If education can be outdated by graduation, the next generation must be life-long learners
Karl Mehta, who was on stage at Innovation Day, believes the education system of the day is broken.
“Before the students have finished four years at school, everything they have learned is already outdated,” said Karl Mehta, education expert and entrepreneur of the EdCAST learning platform.
On Sept. 6, he was on stage at Innovation Day, as part of Future Insight 2030 conference about how the rapid changes in technology will affect business, held in Oslo and presented by Inspirator. Mehta talked about the learning platform EdCAST, where the education system is headed, and where people should be headed.
“The education system is broken, as it is today,” explains Mehta. “It’s structured so you’ll be going to university until you’re 22 to 25 years old, and then you’ll work the rest of your life. But when you get into the workplace, what you’ve learned at school is outdated.”
He believes the education system needs a restart, because it is no longer useful.
“Right now, American universities are more like a very expensive dating app,” Mehta said from the stage.
Mehta believes education should be more like Netflix, something that could be streamed from a platform.
“That way you can choose whether to learn a little of something, or if you want to “binge” the lesson,” he explains. “In addition, on such a platform, collecting content from several places, under the same umbrella, is much cheaper, especially in the United States, where student debt has now reached $1.4 trillion dollars.
And here comes Mehta’s EdCAST, an app where you can learn something new, in small portions, when you want it.
“There must be training for the brain,” he says. “You go to the fitness center every month or every week. It must also be done for the head; train it regularly to acquire new knowledge.”
He has also previously told Innomag that millennials must expect to change occupations 12 to 14 times during their lifetime, and he believes it is up to us to adapt to the market.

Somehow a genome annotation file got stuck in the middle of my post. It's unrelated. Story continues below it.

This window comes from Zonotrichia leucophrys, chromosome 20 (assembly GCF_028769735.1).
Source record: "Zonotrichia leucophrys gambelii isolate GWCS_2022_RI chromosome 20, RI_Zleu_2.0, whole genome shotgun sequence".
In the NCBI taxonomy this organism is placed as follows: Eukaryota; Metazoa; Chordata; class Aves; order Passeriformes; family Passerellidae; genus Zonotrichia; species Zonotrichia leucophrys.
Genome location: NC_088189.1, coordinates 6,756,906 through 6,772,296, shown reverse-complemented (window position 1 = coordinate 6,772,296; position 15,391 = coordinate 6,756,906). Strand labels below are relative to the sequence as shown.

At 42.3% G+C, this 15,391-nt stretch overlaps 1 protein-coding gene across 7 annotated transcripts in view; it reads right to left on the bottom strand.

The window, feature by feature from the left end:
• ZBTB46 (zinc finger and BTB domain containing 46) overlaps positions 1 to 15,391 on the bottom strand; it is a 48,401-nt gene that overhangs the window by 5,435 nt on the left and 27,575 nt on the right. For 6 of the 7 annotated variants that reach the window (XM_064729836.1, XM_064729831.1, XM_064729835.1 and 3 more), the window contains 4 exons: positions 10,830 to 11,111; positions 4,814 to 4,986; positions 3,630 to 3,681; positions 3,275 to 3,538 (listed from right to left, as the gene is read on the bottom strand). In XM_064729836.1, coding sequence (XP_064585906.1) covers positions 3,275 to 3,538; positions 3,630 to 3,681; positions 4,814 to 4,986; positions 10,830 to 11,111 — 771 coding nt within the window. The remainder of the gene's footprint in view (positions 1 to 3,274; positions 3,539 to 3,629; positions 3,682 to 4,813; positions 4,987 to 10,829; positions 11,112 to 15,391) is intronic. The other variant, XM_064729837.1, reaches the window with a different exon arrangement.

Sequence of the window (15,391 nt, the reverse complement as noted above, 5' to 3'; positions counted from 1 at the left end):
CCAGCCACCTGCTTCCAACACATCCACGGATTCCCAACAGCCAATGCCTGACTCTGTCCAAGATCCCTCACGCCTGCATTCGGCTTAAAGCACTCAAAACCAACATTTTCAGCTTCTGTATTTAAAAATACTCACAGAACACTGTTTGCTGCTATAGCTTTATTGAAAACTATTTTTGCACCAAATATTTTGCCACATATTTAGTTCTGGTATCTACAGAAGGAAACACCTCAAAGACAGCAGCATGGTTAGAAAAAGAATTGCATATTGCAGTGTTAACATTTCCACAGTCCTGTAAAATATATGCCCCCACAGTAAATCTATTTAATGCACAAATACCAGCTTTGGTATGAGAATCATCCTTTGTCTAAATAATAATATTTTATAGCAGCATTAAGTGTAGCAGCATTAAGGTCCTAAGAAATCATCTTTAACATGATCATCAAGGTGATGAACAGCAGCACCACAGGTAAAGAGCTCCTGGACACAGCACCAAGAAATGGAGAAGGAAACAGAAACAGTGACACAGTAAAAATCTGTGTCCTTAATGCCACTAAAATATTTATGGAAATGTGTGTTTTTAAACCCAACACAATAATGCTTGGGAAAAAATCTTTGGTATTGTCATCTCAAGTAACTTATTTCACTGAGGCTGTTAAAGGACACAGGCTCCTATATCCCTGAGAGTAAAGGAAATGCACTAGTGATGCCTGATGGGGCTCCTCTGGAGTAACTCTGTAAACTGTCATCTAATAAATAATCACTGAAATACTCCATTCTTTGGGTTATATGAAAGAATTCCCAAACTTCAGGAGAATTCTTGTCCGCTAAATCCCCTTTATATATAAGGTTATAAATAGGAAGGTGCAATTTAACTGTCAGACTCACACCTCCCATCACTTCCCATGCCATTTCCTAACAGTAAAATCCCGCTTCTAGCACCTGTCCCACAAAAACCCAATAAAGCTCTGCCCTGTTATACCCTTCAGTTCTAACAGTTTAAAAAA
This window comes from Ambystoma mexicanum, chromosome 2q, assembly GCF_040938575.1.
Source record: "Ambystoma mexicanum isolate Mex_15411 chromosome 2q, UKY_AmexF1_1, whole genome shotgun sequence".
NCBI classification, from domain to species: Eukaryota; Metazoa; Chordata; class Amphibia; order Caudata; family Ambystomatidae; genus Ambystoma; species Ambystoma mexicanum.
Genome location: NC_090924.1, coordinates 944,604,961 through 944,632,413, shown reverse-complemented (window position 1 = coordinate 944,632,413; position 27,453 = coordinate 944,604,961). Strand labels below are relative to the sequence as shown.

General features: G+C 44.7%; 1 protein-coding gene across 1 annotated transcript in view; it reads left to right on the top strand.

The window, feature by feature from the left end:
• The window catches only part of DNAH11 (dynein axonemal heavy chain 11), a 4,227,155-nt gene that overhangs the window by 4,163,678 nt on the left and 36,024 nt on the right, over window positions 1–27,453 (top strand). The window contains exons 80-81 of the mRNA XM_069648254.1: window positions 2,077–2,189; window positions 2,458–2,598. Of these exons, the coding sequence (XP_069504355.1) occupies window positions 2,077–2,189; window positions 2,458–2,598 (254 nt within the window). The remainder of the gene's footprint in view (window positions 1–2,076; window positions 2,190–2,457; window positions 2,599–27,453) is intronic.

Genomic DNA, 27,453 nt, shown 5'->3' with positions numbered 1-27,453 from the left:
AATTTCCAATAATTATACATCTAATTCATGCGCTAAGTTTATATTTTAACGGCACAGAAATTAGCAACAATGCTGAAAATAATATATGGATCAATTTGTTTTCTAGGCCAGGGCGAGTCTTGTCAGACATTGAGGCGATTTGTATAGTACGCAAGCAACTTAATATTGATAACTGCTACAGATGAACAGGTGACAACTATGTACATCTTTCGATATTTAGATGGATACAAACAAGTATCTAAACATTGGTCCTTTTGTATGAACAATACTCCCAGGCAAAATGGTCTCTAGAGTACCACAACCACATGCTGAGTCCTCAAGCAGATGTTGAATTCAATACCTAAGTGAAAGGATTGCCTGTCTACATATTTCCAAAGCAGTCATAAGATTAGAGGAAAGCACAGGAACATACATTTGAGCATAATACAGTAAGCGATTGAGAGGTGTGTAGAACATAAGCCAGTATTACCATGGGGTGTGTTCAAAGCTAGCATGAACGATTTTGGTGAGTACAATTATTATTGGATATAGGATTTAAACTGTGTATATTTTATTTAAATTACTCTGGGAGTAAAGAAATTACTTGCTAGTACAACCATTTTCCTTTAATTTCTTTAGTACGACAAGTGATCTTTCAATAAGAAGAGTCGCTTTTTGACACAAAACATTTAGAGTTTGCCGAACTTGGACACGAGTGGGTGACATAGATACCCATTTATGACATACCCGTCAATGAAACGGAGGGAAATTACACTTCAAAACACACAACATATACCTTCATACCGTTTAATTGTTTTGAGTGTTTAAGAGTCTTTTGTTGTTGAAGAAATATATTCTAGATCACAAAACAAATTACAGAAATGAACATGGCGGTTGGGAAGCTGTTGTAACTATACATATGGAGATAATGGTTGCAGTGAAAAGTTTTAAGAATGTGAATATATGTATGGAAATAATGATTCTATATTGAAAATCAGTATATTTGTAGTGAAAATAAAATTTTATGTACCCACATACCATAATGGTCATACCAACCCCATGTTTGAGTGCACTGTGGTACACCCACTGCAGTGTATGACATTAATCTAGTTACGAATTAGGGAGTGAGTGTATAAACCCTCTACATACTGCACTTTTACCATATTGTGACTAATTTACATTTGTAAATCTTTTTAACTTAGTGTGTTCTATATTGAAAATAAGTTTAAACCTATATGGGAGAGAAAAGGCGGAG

“To make this change, we must become “lifelong learners,” and be willing to always learn something new.
Knowledge over education
In Silicon Valley, where Mehta is working, they have already realized how far behind education is.
“We can search for computer programmers, get someone with a master’s degree, and they cannot write code,” he explains. “Then we can see teenagers who write code in their sleep. Several major companies in Silicon Valley now look at people’s knowledge and ability to acquire new knowledge, rather than education.”
He believes the Norwegian model of free schooling makes the situation worse for Norwegians, who occasionally have masters sicknesses.
“If you are going to spend several years of your life taking a master’s, and maybe a doctorate, you should be quite careful in your choice, because suddenly the profession is gone when you graduate.”
Karl Mehta is a serial entrepreneur based in Silicon Valley. He is behind Code For India, working with NGOs to give people in India access to knowledge, technology, and change agents. He was selected as the first “White House Presidential Innovation Fellow” under the Obama administration. He’s also the founder of EdCAST, which endeavors to be a Netflix for education.
This article was originally published in Norwegian in the Sept. 7 Innomag ().
This article originally appeared in the October 5, 2018, issue of The Norwegian American. To subscribe, visit SUBSCRIBE or call us at (206) 784-4617.